Where Will We Find Tomorrow's Leaders?
By: Hemp, Paul,
Harvard Business Review,
Jan 2008, Vol. 86, Issue 1
Linda Hill, the Wallace Brett Donham Professor of Business Administration at Harvard Business School, has looked at leadership from many perspectives. In the early 1990s, she led the development of Harvard's required MBA course on leadership. Her research into the challenges faced by first-time managers resulted in the book Becoming a Manager: How New Managers Master the Challenges of Leadership (Harvard Business School Press, second edition, 2003).
Leadership is about making emotional connections to motivate and inspire people, and our effectiveness at doing this has strong cultural overtones.
What other leadership approaches have you seen in emerging economies?
I've been especially interested in what I've seen at HCL Technologies, an Indian information technology company, which has been described as having the world's most modern management. The first tenet of HCL's change strategy is called, somewhat provocatively, Employee First, Customer Second. The aim is to attract the very best talent - a tall order in the competitive Indian labor market but crucial for the company's growth - and empower employees to take the lead in coming up with innovative ways to create value for customers. This distributed leadership model is based on communities of interest: tight-knit groups that pull together people from various functions and locations. Each community comes up with new ideas and then competes with the other groups for funding in HCL's internal market. According to HCL president Vineet Nayar, the strategy - which is supported by the savvy use of social-networking technology - will have succeeded when it "destroys the office of the president." That is, as the communities of interest evolve, the leaders of the groups will begin to share leadership of the company with Vineet.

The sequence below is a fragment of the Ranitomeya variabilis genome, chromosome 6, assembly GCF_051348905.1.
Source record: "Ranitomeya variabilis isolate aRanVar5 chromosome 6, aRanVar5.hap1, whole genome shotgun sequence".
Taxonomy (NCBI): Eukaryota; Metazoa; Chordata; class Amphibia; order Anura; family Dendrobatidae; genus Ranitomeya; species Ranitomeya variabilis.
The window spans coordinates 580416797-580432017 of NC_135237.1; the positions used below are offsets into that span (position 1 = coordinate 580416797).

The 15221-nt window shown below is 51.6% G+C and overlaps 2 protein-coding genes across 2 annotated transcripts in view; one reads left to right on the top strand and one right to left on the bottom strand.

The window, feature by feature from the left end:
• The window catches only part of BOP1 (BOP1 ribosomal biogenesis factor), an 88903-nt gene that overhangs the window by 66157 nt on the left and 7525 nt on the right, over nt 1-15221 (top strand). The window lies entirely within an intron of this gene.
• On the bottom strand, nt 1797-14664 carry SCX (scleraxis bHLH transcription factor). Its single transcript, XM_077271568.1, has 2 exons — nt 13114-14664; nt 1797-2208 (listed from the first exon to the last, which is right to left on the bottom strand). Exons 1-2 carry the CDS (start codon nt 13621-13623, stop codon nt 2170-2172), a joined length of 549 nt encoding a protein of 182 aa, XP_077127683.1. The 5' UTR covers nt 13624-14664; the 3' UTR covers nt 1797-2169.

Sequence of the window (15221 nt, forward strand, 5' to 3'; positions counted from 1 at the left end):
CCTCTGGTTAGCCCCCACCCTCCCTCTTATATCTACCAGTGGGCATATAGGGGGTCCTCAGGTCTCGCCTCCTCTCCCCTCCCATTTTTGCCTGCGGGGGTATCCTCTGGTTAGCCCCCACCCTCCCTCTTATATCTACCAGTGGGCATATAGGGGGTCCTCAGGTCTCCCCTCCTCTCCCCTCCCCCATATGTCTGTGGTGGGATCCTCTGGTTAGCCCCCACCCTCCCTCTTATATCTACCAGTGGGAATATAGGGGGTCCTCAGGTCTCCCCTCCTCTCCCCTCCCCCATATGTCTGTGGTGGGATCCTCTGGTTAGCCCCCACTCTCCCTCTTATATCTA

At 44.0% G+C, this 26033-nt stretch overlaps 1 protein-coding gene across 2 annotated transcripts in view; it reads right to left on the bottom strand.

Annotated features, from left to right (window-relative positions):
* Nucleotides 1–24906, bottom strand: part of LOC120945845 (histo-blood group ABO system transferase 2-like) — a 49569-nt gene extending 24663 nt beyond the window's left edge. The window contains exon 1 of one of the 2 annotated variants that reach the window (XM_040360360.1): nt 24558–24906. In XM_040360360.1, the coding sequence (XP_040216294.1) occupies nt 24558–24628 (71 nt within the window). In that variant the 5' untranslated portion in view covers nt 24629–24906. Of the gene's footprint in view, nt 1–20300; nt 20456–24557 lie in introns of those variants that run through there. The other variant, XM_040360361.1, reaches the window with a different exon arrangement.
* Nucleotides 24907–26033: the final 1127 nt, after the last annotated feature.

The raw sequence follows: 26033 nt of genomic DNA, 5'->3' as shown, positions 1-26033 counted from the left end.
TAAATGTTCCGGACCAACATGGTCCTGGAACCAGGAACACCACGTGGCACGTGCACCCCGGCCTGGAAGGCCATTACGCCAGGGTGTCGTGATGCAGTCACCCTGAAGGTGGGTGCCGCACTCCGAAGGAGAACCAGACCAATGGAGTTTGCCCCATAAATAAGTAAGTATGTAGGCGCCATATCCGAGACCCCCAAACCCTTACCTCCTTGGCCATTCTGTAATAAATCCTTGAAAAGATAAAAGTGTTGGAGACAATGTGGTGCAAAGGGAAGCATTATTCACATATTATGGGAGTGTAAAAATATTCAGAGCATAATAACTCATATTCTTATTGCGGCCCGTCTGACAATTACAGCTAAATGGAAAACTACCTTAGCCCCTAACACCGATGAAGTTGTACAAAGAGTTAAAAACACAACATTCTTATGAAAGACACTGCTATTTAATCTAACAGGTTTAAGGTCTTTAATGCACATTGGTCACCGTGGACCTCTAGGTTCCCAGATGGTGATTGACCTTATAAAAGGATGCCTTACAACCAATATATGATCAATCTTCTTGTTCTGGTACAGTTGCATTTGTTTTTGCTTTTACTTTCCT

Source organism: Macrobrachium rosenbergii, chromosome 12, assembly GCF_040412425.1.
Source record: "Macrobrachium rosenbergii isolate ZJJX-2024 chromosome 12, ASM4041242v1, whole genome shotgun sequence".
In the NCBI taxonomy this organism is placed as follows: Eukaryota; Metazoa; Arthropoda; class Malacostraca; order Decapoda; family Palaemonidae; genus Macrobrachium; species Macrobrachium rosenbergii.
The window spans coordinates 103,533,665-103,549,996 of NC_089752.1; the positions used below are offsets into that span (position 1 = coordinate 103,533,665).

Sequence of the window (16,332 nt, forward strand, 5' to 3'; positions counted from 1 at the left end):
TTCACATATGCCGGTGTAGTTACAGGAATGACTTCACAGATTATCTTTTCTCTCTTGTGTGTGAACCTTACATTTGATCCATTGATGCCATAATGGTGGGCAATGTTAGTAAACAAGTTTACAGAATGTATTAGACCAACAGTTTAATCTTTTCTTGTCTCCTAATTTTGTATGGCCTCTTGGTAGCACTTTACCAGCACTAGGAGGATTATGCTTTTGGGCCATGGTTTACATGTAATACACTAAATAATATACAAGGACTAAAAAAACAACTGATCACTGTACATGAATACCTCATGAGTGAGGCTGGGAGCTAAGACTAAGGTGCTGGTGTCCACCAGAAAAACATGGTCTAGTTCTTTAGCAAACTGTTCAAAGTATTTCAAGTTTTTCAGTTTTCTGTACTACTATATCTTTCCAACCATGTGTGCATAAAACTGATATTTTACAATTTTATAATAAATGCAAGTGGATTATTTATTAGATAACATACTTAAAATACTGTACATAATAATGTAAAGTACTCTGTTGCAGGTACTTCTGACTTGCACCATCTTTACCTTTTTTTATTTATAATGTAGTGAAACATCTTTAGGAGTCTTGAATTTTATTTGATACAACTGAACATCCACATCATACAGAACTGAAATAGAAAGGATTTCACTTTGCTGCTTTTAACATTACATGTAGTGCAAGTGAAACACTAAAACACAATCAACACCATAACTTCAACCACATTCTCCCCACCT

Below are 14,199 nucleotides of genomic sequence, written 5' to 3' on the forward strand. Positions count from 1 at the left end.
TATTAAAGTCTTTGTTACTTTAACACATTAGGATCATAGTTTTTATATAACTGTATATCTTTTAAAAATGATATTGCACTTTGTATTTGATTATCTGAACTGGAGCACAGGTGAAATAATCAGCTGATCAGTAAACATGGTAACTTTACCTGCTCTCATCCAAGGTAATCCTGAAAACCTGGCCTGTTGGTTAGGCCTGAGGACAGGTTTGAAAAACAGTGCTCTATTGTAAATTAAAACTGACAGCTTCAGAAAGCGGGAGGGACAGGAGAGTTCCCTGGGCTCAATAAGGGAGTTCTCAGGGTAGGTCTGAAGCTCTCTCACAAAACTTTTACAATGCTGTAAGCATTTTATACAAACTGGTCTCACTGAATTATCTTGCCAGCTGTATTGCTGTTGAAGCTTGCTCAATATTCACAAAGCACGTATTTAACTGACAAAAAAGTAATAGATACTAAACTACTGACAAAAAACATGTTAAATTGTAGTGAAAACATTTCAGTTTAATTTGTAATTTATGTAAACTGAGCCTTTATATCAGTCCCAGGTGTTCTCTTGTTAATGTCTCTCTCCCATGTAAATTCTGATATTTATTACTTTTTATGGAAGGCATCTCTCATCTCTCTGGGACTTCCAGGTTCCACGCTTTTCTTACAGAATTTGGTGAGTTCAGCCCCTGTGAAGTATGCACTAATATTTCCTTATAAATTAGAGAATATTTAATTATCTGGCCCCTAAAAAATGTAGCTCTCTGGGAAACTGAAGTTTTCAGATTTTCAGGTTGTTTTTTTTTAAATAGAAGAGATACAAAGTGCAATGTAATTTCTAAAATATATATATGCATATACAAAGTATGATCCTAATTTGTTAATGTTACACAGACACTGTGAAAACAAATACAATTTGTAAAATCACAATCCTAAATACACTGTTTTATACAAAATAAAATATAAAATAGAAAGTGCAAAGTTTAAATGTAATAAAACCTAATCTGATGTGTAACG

"Leading from behind?"
I was reading Nelson Mandela's autobiography, Long Walk to Freedom. At the time, I was working on an article about leadership in the twenty-first century, and I came across a passage in which Mandela recalls how a leader of his tribe talked about leadership: "A leader, he said, is like a shepherd. He stays behind the flock, letting the most nimble go out ahead, whereupon the others follow, not realizing that all along they are being directed from behind."
To me, this take on the shepherd image embodies the kind of leader we increasingly need: someone who understands how to create a context or culture in which other people are willing and able to lead. This image of the shepherd behind his flock is an acknowledgment that leadership is a collective activity in which different people at different times - depending on their strengths, or "nimbleness" - come forward to move the group in the direction it needs to go.
Could you say that the shepherd knows the ultimate destination but leaves it to individuals in the flock to determine how to get there?
That's one way to put it.